Sometimes you can learn more from a bad movie than a good one. And certain atrocious films have become cultural touchstones, influencing generations of creators and spawning endless memes. So here are 10 really awful science fiction and fantasy movies that everybody should watch at least once.
We recently rewatched this film, at the io9 fortress of media omnivorousness, and it's actually much worse than we remembered. It's so terrible, that it ought to be taught in film schools all over the world. Not just as an example of how not to translate a beloved artifact from another culture into a Western context, or turning animation into live-action, but also just as an example of squandered potential. Chow Yun-Fat brings so much good nature and zaniness to this film, and the rest of the cast tries their best. But what absolutely kills this movie dead is the lack of a strong villain — James Marsters, encased in latex, can barely move or speak, and he's only on screen for about five minutes. And the fact that it simultaneously takes a dump on the anime's mythos and also lectures you about it, simultaneously. When Goku starts turning into Oozaru at the end, you'll have no clue what that's supposed to mean, but you'll be very annoyed.
Continuing the theme of terrible adaptations — in our imaginary film-school class, Peter Jackson's The Lovely Bones would be shown back-to-back with Guillermo del Toro's Pan's Labyrinth. Because they're both movies about young girls confronting unimaginable horrors, and seeing through the lens of fantasy. (Except of course, the girl in The Lovely Bones is dead, and the fantasy is her version of the afterlife.) And The Lovely Bones fails for all the reasons that Pan's Labyrinth succeeds — the fantasy stuff has no real weight to it, in Jackson's version. It doesn't bring its own terrible darkness, or provide a thematic counterweight, the way it does for del Toro. And Jackson is a great filmmaker, at the height of his powers, using exquisite CG animation to depict a candy-coated afterlife that's way less important in the book — and you wind up with the sense that Jackson has been seduced by beauty into abandoning coherent storytelling. Or maybe, that he's convinced himself that enough giant butterflies will make some grand statement about innocence surviving after an unthinkable crime. The Lovely Bones is a great cautionary statement for anyone who's gotten carried away — not just with the promise of technology, but also with some grand vision that has no weight to it.
These "threequels" are among the worst superhero films of all time. They're not just bad, they're milestones of terribleness, and you probably ought to see them purely because of their importance in geek culture. But they also provide a vitally important object lesson, in this era of pervasive superhero films. They're both bad, in large part, because they try to cram in too many comics storylines into a single film. Spider-Man 3 wants to do the Venom saga, introduce Gwen Stacy, show Harry Osborn becoming the Green Goblin, introduce Sandman, and cover a half-dozen other bases. And it does so with supreme half-assedness. Meanwhile, X3 tackles Joss Whedon's "Gifted" storyline about a mutant cure. Plus the Dark Phoenix storyline. Plus a whole lot of other stuff, that should have had a lot more breathing space. Neither of these films respects the material they're working with, which doesn't help. Given that Whedon's second Avengers film is about to handle Ultron, Scarlet Witch, Vision and a few other odds and ends, it's worth seeing a reminder of what happens when a movie tries to encompass too many iconic stories at once.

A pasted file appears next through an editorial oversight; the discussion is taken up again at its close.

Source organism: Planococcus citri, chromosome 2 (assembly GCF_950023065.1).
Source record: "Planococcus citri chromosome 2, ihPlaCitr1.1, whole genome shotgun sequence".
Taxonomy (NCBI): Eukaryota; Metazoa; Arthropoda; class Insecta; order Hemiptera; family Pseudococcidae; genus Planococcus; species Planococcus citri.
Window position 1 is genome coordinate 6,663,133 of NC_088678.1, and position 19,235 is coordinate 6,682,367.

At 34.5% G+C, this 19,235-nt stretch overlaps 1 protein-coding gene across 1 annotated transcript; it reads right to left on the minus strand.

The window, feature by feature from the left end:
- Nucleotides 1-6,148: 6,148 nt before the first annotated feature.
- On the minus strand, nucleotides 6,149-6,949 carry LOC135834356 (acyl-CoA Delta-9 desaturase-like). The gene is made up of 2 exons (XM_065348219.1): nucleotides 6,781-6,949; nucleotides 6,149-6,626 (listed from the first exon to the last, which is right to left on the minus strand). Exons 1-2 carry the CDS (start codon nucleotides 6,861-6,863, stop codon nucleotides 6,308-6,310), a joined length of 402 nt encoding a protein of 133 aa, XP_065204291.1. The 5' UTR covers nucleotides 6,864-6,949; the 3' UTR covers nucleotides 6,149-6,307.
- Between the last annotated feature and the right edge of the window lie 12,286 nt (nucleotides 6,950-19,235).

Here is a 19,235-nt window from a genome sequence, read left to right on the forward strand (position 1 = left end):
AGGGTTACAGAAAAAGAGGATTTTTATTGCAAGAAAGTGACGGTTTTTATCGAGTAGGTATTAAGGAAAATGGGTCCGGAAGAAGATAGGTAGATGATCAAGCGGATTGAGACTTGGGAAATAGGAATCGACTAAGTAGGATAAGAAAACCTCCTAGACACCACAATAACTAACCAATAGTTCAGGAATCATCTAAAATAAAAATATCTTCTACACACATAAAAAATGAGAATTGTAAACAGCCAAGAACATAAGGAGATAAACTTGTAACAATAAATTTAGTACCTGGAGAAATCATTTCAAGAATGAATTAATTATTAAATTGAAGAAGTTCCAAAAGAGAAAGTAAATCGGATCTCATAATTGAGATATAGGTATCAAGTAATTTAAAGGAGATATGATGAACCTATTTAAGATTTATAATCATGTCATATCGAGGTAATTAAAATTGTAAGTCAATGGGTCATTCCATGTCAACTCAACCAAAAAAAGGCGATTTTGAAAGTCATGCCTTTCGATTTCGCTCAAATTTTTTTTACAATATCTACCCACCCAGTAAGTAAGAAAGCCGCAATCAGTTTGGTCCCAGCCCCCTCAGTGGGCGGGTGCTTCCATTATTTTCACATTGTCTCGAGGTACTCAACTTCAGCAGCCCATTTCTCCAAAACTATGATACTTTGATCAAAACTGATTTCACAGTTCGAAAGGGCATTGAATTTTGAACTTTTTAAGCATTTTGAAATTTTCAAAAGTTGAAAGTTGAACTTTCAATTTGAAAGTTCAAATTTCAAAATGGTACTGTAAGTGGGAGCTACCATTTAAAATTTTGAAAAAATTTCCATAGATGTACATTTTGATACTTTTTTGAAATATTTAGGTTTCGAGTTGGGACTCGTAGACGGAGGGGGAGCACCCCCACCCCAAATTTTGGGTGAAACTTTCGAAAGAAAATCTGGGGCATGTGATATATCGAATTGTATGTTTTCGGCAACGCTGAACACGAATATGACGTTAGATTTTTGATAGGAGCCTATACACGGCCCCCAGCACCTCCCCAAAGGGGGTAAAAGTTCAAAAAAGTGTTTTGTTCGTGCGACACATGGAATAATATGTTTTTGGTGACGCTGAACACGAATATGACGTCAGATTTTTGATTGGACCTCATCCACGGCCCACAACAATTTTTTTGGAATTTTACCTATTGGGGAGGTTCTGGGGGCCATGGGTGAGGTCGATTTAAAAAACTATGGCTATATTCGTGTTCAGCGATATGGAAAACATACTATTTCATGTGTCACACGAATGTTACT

One of the main reasons why a bad movie might become required viewing is if it's acquired cult status, and become part of our shared pop-culture heritage. And if it's "so bad it's good," or so incredibly awful that it becomes unstoppably funny and bizarrely fascinating, pushing the limits of artistic expression in ways that a good movie never can. Like we wrote a few years ago, "A truly horrendous movie can make you feel like you're seeing the face of God. And then it melts!" Or, as Jim Steinman says in the Meat Loaf biopic, "If you don't go over the top, how will you see what's on the other side?" And this thriller, made by notorious B-movie maven Ed Wood, is considered by many critics and film enthusiasts to be the worst movie ever made. Hilariously low-budget, riddled with continuity errors, featuring a baldly absurd (some would say amazing) plot, and amateurish to a fault, it's a case study in how not to make a film. And yet, it's possibly the best and most representative example of "so bad it's good" movie-making, with its insane camp. And you can't help coming a way with a lot of respect for the sheer chutzpah of its creator and his DIY determination. Ed Wood set out to make a movie with just a shoestring budget and some dime-store props and by God, he made one.
An incomprehensible sequel that appears to have almost nothing to do with the original film, Highlander 2 sees Connor MacLeod still pottering around New York in 2024, only now he's graduated from pro wrestling fan to opera buff. The world is in bad shape, the ozone layer has been destroyed, and an evil corporation controls the shield that keeps everyone alive. Oh, and the immortals turn out to be alien exiles from the planet Zeist. A lot of Highlander fans prefer to pretend this movie doesn't even exist — but it's worth watching as a lesson in how not to undo the mythology of one film by over-explaining it in the next. The original Highlander is a B-movie gem whose cheesy trappings don't undercut the essential simplicity of its premise. The origin of the immortals is never explained to us and that is as it should be. The sequel annihilates that mystery and replaces it with banality by positing the half-baked Zeist theory.